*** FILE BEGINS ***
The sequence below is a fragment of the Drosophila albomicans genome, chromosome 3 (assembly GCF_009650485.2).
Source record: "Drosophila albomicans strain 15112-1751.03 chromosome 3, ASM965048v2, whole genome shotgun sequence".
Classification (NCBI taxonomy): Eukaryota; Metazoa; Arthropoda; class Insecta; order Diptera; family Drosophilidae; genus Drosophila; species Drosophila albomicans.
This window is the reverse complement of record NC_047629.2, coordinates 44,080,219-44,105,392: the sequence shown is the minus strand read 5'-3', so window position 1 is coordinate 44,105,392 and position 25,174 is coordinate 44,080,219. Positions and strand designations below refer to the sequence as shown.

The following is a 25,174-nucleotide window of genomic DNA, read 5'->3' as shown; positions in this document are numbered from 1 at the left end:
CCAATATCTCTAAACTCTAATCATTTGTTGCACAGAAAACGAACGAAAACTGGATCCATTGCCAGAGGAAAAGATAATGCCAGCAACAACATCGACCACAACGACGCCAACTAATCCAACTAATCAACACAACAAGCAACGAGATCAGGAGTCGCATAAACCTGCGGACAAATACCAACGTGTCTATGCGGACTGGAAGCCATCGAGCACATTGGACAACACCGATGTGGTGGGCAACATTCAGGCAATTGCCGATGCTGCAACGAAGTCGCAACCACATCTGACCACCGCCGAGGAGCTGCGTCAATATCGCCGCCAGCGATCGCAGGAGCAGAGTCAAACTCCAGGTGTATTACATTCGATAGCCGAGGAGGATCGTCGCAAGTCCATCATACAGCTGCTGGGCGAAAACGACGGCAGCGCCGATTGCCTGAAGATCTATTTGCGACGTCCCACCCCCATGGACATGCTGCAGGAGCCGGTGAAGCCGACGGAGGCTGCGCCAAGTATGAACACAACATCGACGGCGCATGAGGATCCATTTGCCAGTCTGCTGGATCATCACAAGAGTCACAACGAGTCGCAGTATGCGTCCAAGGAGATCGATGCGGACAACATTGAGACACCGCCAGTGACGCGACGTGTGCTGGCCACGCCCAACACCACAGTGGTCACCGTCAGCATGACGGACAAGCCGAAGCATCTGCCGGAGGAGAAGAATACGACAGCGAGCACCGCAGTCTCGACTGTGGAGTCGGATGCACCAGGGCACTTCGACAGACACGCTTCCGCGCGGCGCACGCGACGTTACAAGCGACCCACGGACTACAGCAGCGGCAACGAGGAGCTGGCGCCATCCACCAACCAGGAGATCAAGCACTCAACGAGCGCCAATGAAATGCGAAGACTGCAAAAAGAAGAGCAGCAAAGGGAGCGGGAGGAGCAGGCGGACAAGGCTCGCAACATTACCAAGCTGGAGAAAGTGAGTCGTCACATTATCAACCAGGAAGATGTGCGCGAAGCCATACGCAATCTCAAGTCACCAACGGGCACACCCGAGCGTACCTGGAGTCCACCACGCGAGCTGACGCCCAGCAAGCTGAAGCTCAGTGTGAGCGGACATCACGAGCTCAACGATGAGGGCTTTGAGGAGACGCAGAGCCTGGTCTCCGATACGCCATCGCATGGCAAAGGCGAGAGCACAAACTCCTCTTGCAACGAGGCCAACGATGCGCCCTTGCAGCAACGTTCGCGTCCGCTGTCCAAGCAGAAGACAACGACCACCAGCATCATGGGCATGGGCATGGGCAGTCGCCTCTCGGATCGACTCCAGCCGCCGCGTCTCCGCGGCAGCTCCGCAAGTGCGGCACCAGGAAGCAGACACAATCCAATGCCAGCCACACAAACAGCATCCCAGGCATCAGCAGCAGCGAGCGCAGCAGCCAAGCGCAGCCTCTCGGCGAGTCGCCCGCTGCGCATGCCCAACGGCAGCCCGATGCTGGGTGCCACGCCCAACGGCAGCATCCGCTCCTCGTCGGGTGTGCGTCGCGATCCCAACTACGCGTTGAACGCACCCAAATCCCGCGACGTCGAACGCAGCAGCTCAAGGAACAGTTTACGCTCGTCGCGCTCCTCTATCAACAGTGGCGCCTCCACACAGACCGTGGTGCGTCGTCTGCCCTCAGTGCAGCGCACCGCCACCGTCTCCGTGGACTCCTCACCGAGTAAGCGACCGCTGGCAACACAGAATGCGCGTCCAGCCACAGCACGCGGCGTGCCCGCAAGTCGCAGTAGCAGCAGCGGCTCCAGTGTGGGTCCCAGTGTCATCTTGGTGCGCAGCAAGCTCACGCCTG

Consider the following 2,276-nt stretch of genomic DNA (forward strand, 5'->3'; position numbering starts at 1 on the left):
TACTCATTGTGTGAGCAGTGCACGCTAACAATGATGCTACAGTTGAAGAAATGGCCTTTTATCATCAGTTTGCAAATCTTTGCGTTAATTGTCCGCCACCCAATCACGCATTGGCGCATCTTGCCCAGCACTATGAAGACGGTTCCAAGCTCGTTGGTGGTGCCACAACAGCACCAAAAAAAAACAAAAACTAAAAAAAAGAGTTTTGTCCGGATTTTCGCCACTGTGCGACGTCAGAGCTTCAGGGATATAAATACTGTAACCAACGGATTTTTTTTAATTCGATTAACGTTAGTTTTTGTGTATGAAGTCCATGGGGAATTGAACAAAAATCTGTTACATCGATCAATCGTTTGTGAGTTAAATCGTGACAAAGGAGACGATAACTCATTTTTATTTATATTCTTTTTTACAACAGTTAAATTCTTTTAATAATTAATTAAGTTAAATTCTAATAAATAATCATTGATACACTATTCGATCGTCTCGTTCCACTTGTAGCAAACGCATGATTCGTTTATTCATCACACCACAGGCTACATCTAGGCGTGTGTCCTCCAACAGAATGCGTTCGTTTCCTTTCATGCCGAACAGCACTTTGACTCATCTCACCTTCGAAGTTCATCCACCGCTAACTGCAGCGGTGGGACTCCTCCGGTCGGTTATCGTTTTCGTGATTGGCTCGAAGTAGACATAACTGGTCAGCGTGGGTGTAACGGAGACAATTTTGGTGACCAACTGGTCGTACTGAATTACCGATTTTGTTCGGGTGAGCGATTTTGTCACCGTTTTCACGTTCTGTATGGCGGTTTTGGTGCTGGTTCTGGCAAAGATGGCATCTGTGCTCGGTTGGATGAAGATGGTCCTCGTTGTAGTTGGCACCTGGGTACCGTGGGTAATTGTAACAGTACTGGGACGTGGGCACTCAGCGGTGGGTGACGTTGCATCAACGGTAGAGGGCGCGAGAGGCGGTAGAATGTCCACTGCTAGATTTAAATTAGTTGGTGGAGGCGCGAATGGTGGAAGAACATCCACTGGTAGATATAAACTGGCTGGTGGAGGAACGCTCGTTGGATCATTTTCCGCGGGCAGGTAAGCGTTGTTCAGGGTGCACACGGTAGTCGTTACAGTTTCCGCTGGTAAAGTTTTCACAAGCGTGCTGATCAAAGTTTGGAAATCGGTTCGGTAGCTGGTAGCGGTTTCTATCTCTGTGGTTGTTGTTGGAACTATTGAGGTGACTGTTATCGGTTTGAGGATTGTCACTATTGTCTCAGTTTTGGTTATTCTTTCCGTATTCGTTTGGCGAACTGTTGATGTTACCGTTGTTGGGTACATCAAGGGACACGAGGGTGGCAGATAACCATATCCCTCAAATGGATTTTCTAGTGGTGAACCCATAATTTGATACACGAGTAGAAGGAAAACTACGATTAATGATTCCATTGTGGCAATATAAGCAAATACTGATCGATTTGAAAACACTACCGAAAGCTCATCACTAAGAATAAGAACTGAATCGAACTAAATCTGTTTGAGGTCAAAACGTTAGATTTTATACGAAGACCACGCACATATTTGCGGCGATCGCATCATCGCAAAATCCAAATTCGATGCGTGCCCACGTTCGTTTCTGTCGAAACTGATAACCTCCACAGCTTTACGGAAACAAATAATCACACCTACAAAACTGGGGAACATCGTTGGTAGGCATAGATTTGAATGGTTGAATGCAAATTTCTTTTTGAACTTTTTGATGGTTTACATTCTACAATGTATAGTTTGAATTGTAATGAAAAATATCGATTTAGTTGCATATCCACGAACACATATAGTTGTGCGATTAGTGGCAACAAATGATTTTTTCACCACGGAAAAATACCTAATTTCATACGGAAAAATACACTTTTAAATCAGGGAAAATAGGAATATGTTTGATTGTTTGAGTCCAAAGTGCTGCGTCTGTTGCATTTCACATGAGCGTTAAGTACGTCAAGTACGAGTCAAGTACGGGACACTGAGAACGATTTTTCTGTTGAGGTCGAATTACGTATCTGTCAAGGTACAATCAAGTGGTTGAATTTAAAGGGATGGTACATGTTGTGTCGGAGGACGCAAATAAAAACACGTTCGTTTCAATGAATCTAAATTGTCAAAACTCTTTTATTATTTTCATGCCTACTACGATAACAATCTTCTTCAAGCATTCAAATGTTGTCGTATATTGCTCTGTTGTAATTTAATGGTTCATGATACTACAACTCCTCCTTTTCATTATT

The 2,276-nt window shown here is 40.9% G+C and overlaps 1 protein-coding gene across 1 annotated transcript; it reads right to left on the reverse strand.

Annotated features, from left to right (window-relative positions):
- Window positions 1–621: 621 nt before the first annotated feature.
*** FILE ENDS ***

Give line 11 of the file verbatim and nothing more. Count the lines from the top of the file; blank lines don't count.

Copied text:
- Window positions 1–621: 621 nt before the first annotated feature.